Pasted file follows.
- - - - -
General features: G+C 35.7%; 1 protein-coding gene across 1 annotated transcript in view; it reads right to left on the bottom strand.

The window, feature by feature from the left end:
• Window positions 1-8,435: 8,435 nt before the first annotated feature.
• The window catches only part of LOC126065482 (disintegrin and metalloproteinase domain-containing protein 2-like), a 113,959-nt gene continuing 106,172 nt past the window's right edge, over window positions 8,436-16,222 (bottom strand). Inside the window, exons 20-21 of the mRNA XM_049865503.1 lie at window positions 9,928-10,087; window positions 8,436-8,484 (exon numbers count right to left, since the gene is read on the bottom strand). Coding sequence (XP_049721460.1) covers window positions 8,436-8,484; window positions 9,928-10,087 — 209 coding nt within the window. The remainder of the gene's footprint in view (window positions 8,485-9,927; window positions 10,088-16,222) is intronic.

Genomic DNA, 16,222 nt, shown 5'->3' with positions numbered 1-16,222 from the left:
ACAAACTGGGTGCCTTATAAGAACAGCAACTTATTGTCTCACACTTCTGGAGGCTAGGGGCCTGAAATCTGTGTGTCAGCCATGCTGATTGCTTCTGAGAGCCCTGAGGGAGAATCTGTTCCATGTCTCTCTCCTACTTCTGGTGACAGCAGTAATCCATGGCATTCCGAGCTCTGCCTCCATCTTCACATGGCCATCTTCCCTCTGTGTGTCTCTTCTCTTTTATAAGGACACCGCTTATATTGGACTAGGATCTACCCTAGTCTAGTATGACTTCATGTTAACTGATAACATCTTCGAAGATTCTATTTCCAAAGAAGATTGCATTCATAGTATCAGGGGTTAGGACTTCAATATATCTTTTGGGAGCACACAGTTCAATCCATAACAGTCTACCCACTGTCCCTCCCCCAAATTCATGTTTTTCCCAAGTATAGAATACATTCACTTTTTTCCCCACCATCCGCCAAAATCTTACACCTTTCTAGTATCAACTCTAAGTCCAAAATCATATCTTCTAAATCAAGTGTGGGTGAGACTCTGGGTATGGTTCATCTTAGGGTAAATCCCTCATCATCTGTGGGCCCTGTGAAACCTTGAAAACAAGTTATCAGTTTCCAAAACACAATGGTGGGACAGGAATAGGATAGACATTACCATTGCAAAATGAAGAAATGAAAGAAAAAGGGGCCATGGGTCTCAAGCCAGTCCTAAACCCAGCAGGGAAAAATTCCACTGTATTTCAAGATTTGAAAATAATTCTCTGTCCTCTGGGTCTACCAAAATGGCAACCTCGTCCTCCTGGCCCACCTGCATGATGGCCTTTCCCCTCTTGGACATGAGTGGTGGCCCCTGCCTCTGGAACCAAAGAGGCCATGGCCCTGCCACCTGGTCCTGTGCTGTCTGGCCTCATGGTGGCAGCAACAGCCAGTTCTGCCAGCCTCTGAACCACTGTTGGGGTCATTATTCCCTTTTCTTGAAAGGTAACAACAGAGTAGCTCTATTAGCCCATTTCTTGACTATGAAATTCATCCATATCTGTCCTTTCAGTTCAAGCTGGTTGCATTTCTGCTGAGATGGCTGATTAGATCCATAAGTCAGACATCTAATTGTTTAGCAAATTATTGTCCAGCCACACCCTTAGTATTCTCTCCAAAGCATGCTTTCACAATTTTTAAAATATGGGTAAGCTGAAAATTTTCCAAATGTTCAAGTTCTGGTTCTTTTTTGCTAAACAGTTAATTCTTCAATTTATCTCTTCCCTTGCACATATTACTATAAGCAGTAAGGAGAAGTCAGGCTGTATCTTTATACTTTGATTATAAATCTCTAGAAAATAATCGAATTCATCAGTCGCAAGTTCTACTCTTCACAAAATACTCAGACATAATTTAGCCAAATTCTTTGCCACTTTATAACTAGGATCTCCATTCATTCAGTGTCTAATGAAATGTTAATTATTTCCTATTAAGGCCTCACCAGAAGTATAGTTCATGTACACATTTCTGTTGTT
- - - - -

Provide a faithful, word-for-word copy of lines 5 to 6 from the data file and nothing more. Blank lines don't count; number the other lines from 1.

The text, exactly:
Genomic DNA, 16,222 nt, shown 5'->3' with positions numbered 1-16,222 from the left:
ACAAACTGGGTGCCTTATAAGAACAGCAACTTATTGTCTCACACTTCTGGAGGCTAGGGGCCTGAAATCTGTGTGTCAGCCATGCTGATTGCTTCTGAGAGCCCTGAGGGAGAATCTGTTCCATGTCTCTCTCCTACTTCTGGTGACAGCAGTAATCCATGGCATTCCGAGCTCTGCCTCCATCTTCACATGGCCATCTTCCCTCTGTGTGTCTCTTCTCTTTTATAAGGACACCGCTTATATTGGACTAGGATCTACCCTAGTCTAGTATGACTTCATGTTAACTGATAACATCTTCGAAGATTCTATTTCCAAAGAAGATTGCATTCATAGTATCAGGGGTTAGGACTTCAATATATCTTTTGGGAGCACACAGTTCAATCCATAACAGTCTACCCACTGTCCCTCCCCCAAATTCATGTTTTTCCCAAGTATAGAATACATTCACTTTTTTCCCCACCATCCGCCAAAATCTTACACCTTTCTAGTATCAACTCTAAGTCCAAAATCATATCTTCTAAATCAAGTGTGGGTGAGACTCTGGGTATGGTTCATCTTAGGGTAAATCCCTCATCATCTGTGGGCCCTGTGAAACCTTGAAAACAAGTTATCAGTTTCCAAAACACAATGGTGGGACAGGAATAGGATAGACATTACCATTGCAAAATGAAGAAATGAAAGAAAAAGGGGCCATGGGTCTCAAGCCAGTCCTAAACCCAGCAGGGAAAAATTCCACTGTATTTCAAGATTTGAAAATAATTCTCTGTCCTCTGGGTCTACCAAAATGGCAACCTCGTCCTCCTGGCCCACCTGCATGATGGCCTTTCCCCTCTTGGACATGAGTGGTGGCCCCTGCCTCTGGAACCAAAGAGGCCATGGCCCTGCCACCTGGTCCTGTGCTGTCTGGCCTCATGGTGGCAGCAACAGCCAGTTCTGCCAGCCTCTGAACCACTGTTGGGGTCATTATTCCCTTTTCTTGAAAGGTAACAACAGAGTAGCTCTATTAGCCCATTTCTTGACTATGAAATTCATCCATATCTGTCCTTTCAGTTCAAGCTGGTTGCATTTCTGCTGAGATGGCTGATTAGATCCATAAGTCAGACATCTAATTGTTTAGCAAATTATTGTCCAGCCACACCCTTAGTATTCTCTCCAAAGCATGCTTTCACAATTTTTAAAATATGGGTAAGCTGAAAATTTTCCAAATGTTCAAGTTCTGGTTCTTTTTTGCTAAACAGTTAATTCTTCAATTTATCTCTTCCCTTGCACATATTACTATAAGCAGTAAGGAGAAGTCAGGCTGTATCTTTATACTTTGATTATAAATCTCTAGAAAATAATCGAATTCATCAGTCGCAAGTTCTACTCTTCACAAAATACTCAGACATAATTTAGCCAAATTCTTTGCCACTTTATAACTAGGATCTCCATTCATTCAGTGTCTAATGAAATGTTAATTATTTCCTATTAAGGCCTCACCAGAAGTATAGTTCATGTACACATTTCTGTTGTT